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Re: Handling of entropy during boot




On Tue, Jan 08, 2019 at 10:41:55AM +0100, Stefan Fritsch wrote:
> 
> If the security issue only affects a small percentage of the installations 
> and fixing it means breaking many other installations, then there has to 
> be a discussion if we really want fix the issue or if a "don't do that" 
> documentation is the better choice.

One of the questions which needs to be answered is exactly how many
installations are actually broken.  I don't think it's going to be bad
as you suspect....

> Rasberry PIs were only an example. There are also other systems, including 
> old x86 systems, that don't have a HWRNG. Also, there are probably a load 
> of x86 VMs that emulate an older CPU due to libvirt misconfiguration and 
> don't expose the rdrand cpuid bit.

x86 systems have a high resolution timer; Rasberry PI's don't.
Furthermore, if libvirt is miconfigured, it should just be fixed (and
better yet, it should be configured to enable virtio-rng, which is
*not* hard).

> Systems that don't suffer from blocking on entropy because they have other 
> sources of entropy (hwrng, ...) won't have their security reduced because 
> the good entropy will still be added to the pool, regardless of the seed 
> file being credited or not.

The question is how long they have to block.  *Very* unfortunately,
there's a lot of busted software that try to generate
security-critical keys when the system is first booted, which is when
entropy available is the least available.  Such packages include ssh
and various packages which call openssl (such as CUPS) which are
visible to the internet.

And if the system doesn't have good sources of entropy, and don't have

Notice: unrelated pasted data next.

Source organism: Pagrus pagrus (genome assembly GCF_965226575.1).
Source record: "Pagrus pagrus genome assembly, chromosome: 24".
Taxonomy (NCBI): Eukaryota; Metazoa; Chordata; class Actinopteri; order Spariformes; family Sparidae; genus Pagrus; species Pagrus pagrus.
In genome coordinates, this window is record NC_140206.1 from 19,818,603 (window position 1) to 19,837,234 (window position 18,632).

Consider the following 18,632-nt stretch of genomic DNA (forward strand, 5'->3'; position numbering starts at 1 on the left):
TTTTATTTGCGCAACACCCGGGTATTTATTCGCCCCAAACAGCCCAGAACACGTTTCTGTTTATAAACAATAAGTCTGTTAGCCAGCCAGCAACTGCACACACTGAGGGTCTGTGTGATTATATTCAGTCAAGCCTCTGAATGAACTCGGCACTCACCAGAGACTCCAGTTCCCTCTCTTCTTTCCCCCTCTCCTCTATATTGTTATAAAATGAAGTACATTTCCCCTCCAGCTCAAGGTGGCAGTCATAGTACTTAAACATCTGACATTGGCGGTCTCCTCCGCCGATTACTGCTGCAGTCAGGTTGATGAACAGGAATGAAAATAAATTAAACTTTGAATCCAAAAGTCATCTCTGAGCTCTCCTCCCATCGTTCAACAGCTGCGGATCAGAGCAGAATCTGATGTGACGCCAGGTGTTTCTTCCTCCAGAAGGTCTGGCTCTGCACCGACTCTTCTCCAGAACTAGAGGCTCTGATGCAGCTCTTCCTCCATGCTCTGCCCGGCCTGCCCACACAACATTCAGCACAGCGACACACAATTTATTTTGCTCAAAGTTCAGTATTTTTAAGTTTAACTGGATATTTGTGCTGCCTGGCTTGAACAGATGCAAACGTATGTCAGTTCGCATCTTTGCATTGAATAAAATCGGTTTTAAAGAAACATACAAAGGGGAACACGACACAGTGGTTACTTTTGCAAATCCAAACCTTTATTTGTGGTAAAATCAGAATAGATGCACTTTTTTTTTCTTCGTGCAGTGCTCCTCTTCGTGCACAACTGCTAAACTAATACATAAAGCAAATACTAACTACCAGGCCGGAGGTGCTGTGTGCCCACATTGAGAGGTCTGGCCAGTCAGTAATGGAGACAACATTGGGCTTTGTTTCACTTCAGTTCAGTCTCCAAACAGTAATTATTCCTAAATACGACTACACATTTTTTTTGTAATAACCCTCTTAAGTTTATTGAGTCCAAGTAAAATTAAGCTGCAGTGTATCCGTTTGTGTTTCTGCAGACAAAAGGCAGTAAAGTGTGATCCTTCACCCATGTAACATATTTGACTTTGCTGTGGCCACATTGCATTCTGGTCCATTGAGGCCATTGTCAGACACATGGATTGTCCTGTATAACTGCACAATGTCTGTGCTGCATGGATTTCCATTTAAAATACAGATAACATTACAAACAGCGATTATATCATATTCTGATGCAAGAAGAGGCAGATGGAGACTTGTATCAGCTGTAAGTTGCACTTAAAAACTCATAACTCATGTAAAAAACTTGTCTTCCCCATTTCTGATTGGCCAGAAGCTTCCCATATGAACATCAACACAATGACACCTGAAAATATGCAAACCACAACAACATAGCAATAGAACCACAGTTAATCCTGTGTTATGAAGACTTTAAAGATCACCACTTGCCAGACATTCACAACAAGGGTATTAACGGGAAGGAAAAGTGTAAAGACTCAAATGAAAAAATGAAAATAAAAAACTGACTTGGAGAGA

sufficient interrupts to initialize the entropy pool, the question is
what should we do?  Should we just blindly proceed and let them
generate insecure keys?  At least, if the system blocks, they'll know
something is wrong, and they can fix the problem (for example, such as
*fixing* their libvirt configuration).

Ultimately, I don't think it's a big problem, primarily because I'm
not hearing a lot of yelling from Debian users.  It may be annoying
for your Rasberry Pi system, but the question is whether that is a
common case or an isolated case.

> So, how could we go forward from here. Maybe we could limit the wait for 
> entropy to some reasonable value (1 minute? 5 minutes?). This could be 
> done by creating a program that does a blocking getrandom but with a 
> timeout. If the timeout expires and the seed file has been read 
> successfully before, it would then credit the read entropy. This program 
> would be added as systemd unit so that services that need entropy can 
> depend on it and don't get killed with a timeout. Is this a reasonable 
> approach? Or do you (or anyone else) have any better suggestions?

My suggest is to try and figure out *what* is blocking, and *why*.  If
it's because it's something security-critical, such as generating ssh
keys, letting things continue even though we don't have secure entropy
is a bad, bad, BAD idea.  If it's for something stupid, like
generating seeds for Python dictionaries (just as an example; that one
has been fixed) then the application should be fixed not to request
secure randomness in the first place.

That's the correct fix, as opposed to a short cut that might leave us
in worst place, from a security perspective.

							- Ted